Maya Moore is one of the greatest women’s basketball players of all-time.

At Connecticut, she was a 2-time NCAA champion, 4-time All-American and 2-time National Player of the Year. Professionally, she is a 4-time WNBA champion, WNBA Finals MVP, WNBA MVP, and 6-time WNBA All-Star.

However, at the height of her illustrious career, she decided to add another accolade to her incredible resume: freedom fighter.

Moore shocked the basketball world in February 2019 when she announced that she would sit out the 2019 season to help advocate for prison reform.

She immediately turned her attention to the case of Jonathan Irons, who in 1998, at age 18, was wrongfully convicted for a burglary and shooting at the home of Stanley Stotler in O’Fallon, Missouri.

Irons was only 16 when the crime took place, but was still tried as an adult.

In a recent story for the New York Times, it was revealed that Moore, who was born in nearby Jefferson City, met Irons when she visited the Jefferson Center Correctional Center before her freshman year at UConn.

Moore, now 31, became a strong voice for prosecutorial changes. In early 2019, she stunned the sports world by announcing she would take a timeout from basketball, in part so she could devote more time and energy to helping Irons mount what they thought would be his final appeal. She used her fame to raise awareness and helped fund the hiring of Kent Gipson, a highly regarded defense attorney based in Kansas City, Mo., to handle Irons’s case.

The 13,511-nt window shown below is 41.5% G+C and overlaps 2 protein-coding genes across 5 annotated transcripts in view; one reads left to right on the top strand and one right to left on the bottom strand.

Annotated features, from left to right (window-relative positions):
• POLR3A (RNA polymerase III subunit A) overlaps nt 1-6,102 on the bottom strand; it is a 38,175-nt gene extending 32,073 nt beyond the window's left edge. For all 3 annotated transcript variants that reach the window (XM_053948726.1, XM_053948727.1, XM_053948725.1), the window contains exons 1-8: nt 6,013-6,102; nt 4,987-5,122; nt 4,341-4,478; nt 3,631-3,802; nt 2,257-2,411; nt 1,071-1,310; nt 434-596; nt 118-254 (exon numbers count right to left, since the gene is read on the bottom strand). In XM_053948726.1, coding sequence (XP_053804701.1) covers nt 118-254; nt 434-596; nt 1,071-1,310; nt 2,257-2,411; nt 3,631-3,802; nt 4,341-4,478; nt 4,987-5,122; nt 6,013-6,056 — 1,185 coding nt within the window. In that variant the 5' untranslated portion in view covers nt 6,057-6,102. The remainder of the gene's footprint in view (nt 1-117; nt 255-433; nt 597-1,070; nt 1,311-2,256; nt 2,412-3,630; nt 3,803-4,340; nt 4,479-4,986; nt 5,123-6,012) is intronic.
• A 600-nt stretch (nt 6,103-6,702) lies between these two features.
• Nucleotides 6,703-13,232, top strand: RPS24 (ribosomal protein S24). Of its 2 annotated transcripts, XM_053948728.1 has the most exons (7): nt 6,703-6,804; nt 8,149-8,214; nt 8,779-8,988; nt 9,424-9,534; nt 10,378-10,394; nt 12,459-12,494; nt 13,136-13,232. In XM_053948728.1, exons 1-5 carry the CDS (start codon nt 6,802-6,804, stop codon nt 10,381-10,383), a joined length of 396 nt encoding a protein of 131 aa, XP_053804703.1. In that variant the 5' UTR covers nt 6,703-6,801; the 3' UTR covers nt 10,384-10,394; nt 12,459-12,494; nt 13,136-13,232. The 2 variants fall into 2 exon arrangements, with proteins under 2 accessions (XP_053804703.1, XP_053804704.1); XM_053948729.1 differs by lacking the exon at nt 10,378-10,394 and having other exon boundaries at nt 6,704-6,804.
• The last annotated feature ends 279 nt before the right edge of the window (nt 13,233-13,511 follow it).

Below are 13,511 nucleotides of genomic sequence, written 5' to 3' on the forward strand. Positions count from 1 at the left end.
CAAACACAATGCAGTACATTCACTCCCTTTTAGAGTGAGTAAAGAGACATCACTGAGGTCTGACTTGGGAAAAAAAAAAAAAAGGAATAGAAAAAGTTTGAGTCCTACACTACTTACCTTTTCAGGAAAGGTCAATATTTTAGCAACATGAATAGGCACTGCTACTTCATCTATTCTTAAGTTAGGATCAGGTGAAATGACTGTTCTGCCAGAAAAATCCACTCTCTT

On Wednesday, Moore’s efforts paid off when Irons was released from prison.

An emotional Irons thanked Moore, expressing his gratitude and excitement to finally be able to move forward with his life.

“I feel like I can live life now. I’m free. I’m blessed. I just want to live my life worthy of God’s help and influence.”

The social media world praised Moore for her dedication to making a difference during a trying time in America.

Thursday, on Good Morning America, Moore spoke about the moment she saw Irons walk out of prison.

“In that moment, I really felt like I could rest. I’d been standing, and we’d been standing, for so long; and it was an unplanned moment where I just felt relief. It was kind of a worshipful moment, just dropping to my knees and just being so thankful that we made it.”

It’s unclear if Moore will return to the WNBA soon, but for now – and forever – Moore is officially a champion on and off the court.

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